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Title: Phospho-regulation of Fkh2 in Candida albicans
Author: Greig, Jamie
ISNI:       0000 0004 5358 2382
Awarding Body: University of Sheffield
Current Institution: University of Sheffield
Date of Award: 2014
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The opportunistic human fungal pathogen, Candida albicans, undergoes morphological and transcriptional adaptation in the switch from commensalism to pathogenicity. Previous research on this switch has focused on genes involved in the morphological switch from yeast to hyphal growth. However, very few genes have been found that directly control hyphal morphogenesis, suggesting primary control at the post‐translational level. The Cyclin Dependent Kinases (CDK), Cdk1, has been previously implicated in this process; therefore it was sought to identify phospho­‐regulatory targets of Cdk1 involved in C. albicans hyphal morphogenesis. Fkh2 was a likely CDK target that shows differential phosphorylation between yeast and hyphal growth; being phosphorylated in conjunction with cell cycle progression during yeast growth, but not in hyphae, where phosphorylation occurs for a short period on hyphal induction. Further investigations have found that Fkh2 is phosphorylated at C-­‐terminal CDK consensus sites on hyphal induction, but is not a regulatory target of Cdk1, or any other CDK related protein present in C. albicans. Although the kinase responsible remains elusive, the physiological consequences of the phosphorylation have been found to be quite profound, with phosphorylation of Fkh2 being a requirement for the maintenance of invasive filamentous growth. Loss of Fkh2 phosphorylation specifically prevents the expression of genes required for: filamentous growth, pathogenesis, host interaction and biofilm formation, which are required for the transition from commensalism to pathogenesis. Thus phosphorylation of Fkh2 on hyphal induction provides a cell cycle­‐independent function that contributes to pathogenesis.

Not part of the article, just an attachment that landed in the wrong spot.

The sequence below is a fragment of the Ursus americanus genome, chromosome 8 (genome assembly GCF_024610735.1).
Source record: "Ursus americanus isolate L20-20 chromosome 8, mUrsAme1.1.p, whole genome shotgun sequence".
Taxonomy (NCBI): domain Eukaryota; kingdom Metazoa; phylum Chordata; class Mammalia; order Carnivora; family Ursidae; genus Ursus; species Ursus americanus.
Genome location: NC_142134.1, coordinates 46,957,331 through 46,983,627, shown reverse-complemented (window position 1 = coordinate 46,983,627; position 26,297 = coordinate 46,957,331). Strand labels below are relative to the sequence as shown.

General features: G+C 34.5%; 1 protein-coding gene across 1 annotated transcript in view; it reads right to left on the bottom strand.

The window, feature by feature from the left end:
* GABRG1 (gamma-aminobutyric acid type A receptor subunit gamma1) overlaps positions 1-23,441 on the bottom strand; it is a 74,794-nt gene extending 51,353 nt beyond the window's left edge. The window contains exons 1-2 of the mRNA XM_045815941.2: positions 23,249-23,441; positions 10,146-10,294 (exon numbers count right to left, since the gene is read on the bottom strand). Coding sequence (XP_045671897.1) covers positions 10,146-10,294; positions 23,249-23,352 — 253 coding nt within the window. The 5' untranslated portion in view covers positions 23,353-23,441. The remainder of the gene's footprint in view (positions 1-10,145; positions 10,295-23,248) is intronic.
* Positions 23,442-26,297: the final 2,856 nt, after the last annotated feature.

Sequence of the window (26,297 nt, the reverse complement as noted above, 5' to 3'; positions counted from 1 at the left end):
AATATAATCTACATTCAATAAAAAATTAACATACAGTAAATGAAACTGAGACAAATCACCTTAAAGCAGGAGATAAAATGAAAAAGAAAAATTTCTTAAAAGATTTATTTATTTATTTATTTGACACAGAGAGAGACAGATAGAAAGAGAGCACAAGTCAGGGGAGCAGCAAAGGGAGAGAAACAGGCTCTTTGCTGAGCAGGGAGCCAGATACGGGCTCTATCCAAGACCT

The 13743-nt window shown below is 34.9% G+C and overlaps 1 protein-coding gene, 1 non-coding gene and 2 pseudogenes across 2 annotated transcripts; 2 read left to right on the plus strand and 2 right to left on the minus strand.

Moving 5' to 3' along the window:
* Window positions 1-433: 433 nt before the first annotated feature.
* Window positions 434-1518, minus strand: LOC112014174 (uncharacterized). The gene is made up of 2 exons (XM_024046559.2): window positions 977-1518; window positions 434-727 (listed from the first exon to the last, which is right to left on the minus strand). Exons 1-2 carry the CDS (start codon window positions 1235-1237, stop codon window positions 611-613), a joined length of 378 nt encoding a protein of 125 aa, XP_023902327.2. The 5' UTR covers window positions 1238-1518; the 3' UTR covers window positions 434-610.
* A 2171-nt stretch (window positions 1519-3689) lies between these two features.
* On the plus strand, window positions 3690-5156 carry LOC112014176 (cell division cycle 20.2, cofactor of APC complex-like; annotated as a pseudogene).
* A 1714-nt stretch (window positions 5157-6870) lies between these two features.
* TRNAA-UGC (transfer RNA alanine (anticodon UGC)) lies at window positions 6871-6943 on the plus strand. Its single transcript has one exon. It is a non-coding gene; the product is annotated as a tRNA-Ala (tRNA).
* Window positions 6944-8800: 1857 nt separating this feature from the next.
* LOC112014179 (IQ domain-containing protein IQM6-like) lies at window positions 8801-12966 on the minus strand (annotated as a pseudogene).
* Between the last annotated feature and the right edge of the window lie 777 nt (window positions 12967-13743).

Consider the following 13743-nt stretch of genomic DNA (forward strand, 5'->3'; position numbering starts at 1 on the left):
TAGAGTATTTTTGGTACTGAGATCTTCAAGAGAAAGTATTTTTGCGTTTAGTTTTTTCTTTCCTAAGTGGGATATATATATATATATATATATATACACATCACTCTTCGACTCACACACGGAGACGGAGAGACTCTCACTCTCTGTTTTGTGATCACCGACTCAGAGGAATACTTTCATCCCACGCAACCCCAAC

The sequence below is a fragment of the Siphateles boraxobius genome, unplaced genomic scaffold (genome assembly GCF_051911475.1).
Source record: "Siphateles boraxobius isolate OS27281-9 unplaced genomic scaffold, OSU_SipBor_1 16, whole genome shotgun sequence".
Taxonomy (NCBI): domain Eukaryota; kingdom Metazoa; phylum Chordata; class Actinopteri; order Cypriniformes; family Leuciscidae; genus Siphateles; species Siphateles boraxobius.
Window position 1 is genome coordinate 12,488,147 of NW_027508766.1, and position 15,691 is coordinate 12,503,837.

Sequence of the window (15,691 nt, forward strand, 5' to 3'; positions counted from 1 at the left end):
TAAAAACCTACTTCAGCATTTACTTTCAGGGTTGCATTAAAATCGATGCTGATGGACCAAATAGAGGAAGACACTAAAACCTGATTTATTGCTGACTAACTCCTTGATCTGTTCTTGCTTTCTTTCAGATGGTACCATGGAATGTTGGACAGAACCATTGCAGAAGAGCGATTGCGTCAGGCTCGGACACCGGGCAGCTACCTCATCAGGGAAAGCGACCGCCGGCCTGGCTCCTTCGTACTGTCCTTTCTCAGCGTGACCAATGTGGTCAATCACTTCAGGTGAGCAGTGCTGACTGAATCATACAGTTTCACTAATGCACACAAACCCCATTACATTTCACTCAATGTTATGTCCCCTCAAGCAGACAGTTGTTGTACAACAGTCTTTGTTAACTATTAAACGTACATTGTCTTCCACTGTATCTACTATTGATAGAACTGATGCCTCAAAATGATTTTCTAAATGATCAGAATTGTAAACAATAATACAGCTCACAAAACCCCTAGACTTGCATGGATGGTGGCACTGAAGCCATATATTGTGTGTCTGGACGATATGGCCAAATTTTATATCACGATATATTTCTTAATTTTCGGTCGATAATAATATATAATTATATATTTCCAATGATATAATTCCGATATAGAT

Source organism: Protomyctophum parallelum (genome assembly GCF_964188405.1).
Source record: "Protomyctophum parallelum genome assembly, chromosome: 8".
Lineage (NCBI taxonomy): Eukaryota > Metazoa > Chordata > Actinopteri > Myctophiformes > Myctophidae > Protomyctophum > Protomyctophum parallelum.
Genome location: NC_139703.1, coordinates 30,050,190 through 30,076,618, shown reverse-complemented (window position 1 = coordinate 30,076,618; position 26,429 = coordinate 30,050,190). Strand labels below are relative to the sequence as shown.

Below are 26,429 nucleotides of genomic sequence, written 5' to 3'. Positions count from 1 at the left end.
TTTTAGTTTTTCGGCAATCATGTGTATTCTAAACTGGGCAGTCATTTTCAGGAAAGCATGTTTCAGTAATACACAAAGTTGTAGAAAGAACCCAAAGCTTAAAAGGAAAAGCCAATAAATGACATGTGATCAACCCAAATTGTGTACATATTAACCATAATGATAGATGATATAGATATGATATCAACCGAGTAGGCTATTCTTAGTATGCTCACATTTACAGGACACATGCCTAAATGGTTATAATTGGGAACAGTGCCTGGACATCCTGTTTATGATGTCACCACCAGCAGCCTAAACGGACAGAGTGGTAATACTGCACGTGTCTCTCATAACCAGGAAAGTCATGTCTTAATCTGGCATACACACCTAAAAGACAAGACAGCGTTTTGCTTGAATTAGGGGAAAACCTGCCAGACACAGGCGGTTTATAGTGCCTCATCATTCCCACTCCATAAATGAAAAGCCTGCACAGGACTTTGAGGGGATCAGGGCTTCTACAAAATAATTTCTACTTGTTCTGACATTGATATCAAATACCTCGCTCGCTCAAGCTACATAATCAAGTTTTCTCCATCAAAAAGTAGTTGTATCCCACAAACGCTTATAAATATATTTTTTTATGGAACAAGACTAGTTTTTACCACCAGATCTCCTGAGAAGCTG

Supervisor: Sudbery, Peter Sponsor: Not available
Qualification Name: Thesis (Ph.D.) Qualification Level: Doctoral
EThOS ID:  DOI: Not available